Skip to main content


In recent times two things have happened. Firstly, but chronologically second, we have gained a new codex for the Thousand Sons. The codex is actually quite good. Positives include more wounds for your Arcana Astartes and the daemon engines gaining some extra shooty points. Negatives include no actual daemons in the book and you can no longer take hordes of minions. Which to me is a downside as I liked the image of a powerful sorcerer kicking about a mass of expendable underlings towards the enemy. Also gone are the stratagems that allow you to mutate models into daemons or spawn. Do not despair, this is now part of the crusade rules. In fairness I think this is probably a good thing, partly because it probably takes longer than a single game turn to mutate, partly it is also fairer for those of us who don't have the spare models kicking about to spontaneously drop in a Daemon Prince because of a lucky roll. Other things include a whole load of new rules for Cabbalistic Rituals, Infernal Pacts, Cults, Legion Command, Crusade, and a few other things. Lots to get my head around. Which I will, one day, maybe...


Secondly and more importantly (and also technically this happened first) we've been allowed out to play again. My hobby is fuelled by direct interaction, that is to say gaming, with people, in real life. So actually getting out of the house and playing again has put a little fuel in the tank.

With all of this I felt that I had the juice to get on with a few of those units that I'd not got around to yet. Namely Spawn. I think having some Spawn kicking around is a fairly important part of a Thousand Sons army. Not because they'll change the course of a game for you, but because they add to the flavour. They are a warped and mangled stock cube in the stew of weirdness that is the Thousand Sons. So I grabbed a couple of boxes, giving me four beasties.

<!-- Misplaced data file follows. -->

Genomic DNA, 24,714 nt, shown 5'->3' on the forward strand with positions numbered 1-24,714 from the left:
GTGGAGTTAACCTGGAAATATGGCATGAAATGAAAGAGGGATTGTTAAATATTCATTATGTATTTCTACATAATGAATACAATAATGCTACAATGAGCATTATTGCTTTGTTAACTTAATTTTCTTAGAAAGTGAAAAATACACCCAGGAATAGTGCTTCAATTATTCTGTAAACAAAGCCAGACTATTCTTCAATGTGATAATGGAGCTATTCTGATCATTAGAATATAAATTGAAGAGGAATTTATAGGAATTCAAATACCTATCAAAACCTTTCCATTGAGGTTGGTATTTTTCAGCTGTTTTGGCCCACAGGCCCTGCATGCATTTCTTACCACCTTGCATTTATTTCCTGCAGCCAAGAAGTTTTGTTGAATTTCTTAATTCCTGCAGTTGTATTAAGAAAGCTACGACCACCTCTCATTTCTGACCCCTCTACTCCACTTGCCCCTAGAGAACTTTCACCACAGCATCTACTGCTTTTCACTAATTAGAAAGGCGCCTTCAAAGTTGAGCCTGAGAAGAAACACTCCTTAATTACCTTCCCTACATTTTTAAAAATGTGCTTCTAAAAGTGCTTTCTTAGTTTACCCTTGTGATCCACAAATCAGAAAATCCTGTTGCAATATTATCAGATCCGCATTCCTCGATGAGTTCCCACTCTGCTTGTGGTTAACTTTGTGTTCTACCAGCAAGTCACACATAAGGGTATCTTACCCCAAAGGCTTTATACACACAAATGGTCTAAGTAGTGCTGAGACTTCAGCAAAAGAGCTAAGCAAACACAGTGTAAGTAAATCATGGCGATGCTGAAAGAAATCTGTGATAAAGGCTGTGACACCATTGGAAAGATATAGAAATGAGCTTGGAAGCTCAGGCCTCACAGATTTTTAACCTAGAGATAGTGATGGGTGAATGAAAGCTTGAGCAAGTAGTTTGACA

United Colours of Tzeentch

These kits (I think) are relatively old now but they still stand up well. Each pack has a huge number of random components that can be used to make each spawn as different as you like. I tried to make each one feel different to each other. As I was building them they all got given really stupid little nicknames, my favourite being Not-Danny-Butterman (because he's made of eyes).

Painting is when it got really fun. Normally when painting I'm fairly careful and tidy. I only keep out the few paints that I actually need. Not this time. I basically dumped out all the washes, shades, and contrast paints that we have and just kinda went to town a bit. The United Colours of Tzeentch is the one I am most happy with in this respect. As the contrast paints take longer to dry it was fairly easy to blend and fade between the magenta, purple, and blues along the limbs.

Little Miss Crab Face

After that each model was hit with some selected dry brushing. Since these models have such a pronounced texture it works really well to build up the layers. Little Miss Crabface's body shows this well with the change between teal to a pale bone in places.

Once all that was dry it was time to pick out a few details, and in the case of Hector The No Longer Well-Endowed, I broke out the technical paints just to make his skin look extra sore and painful. I can't imagine having various spikes and blades popping out here, there, and everywhere being very comfortable.

Hector The No Longer Well-Endowed

Basing. The basing is sand, painted to look like sand.

I can't decide what the next unit is going to be for the Thousand Sons. I've been putting very serious thoughts into making cultists that are more Tzeentch/Thousand Sons themed but I've been struggling a little with how to actually do that. I've also been eying up a Daemon Prince for when Rah'zuul finally manages to get enough loyalty points on his Tzeentch membership card and ascends into daemonhood. Or it might be a funking huge daemon engine, with wings! Only Tzeentch knows.


  1. Ah, the spawn kit. Always fun trying to put one together thematically as if it had a sense of movement without making it shite.


Post a Comment